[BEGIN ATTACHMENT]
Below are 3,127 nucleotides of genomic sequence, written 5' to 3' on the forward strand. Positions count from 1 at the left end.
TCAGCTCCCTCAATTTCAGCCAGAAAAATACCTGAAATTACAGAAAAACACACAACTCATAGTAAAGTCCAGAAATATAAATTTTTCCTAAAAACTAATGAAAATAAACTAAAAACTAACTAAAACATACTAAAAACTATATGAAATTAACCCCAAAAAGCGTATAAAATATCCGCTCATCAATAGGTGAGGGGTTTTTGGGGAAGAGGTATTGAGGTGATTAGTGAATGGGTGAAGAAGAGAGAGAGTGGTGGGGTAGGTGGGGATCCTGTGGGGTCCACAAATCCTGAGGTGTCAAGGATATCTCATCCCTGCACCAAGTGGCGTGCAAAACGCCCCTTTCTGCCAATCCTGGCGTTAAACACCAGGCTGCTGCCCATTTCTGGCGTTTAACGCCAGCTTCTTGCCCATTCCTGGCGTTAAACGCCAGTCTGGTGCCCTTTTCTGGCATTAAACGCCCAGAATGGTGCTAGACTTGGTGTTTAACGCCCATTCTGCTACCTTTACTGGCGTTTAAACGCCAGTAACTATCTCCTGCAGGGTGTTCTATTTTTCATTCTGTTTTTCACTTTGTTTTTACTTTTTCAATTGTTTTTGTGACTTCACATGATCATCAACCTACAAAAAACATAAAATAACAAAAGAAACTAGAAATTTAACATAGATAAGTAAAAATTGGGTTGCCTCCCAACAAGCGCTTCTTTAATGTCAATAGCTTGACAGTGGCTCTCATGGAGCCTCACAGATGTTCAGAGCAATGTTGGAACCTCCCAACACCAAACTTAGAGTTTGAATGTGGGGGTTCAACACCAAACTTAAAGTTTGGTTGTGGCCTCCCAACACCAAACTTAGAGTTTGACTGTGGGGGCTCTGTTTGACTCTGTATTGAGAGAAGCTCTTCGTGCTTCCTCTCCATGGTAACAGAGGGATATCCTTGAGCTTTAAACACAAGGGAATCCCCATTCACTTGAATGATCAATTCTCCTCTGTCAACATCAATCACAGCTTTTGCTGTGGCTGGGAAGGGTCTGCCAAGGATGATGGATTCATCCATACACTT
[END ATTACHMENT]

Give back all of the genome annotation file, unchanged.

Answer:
Below are 3,127 nucleotides of genomic sequence, written 5' to 3' on the forward strand. Positions count from 1 at the left end.
TCAGCTCCCTCAATTTCAGCCAGAAAAATACCTGAAATTACAGAAAAACACACAACTCATAGTAAAGTCCAGAAATATAAATTTTTCCTAAAAACTAATGAAAATAAACTAAAAACTAACTAAAACATACTAAAAACTATATGAAATTAACCCCAAAAAGCGTATAAAATATCCGCTCATCAATAGGTGAGGGGTTTTTGGGGAAGAGGTATTGAGGTGATTAGTGAATGGGTGAAGAAGAGAGAGAGTGGTGGGGTAGGTGGGGATCCTGTGGGGTCCACAAATCCTGAGGTGTCAAGGATATCTCATCCCTGCACCAAGTGGCGTGCAAAACGCCCCTTTCTGCCAATCCTGGCGTTAAACACCAGGCTGCTGCCCATTTCTGGCGTTTAACGCCAGCTTCTTGCCCATTCCTGGCGTTAAACGCCAGTCTGGTGCCCTTTTCTGGCATTAAACGCCCAGAATGGTGCTAGACTTGGTGTTTAACGCCCATTCTGCTACCTTTACTGGCGTTTAAACGCCAGTAACTATCTCCTGCAGGGTGTTCTATTTTTCATTCTGTTTTTCACTTTGTTTTTACTTTTTCAATTGTTTTTGTGACTTCACATGATCATCAACCTACAAAAAACATAAAATAACAAAAGAAACTAGAAATTTAACATAGATAAGTAAAAATTGGGTTGCCTCCCAACAAGCGCTTCTTTAATGTCAATAGCTTGACAGTGGCTCTCATGGAGCCTCACAGATGTTCAGAGCAATGTTGGAACCTCCCAACACCAAACTTAGAGTTTGAATGTGGGGGTTCAACACCAAACTTAAAGTTTGGTTGTGGCCTCCCAACACCAAACTTAGAGTTTGACTGTGGGGGCTCTGTTTGACTCTGTATTGAGAGAAGCTCTTCGTGCTTCCTCTCCATGGTAACAGAGGGATATCCTTGAGCTTTAAACACAAGGGAATCCCCATTCACTTGAATGATCAATTCTCCTCTGTCAACATCAATCACAGCTTTTGCTGTGGCTGGGAAGGGTCTGCCAAGGATGATGGATTCATCCATACACTT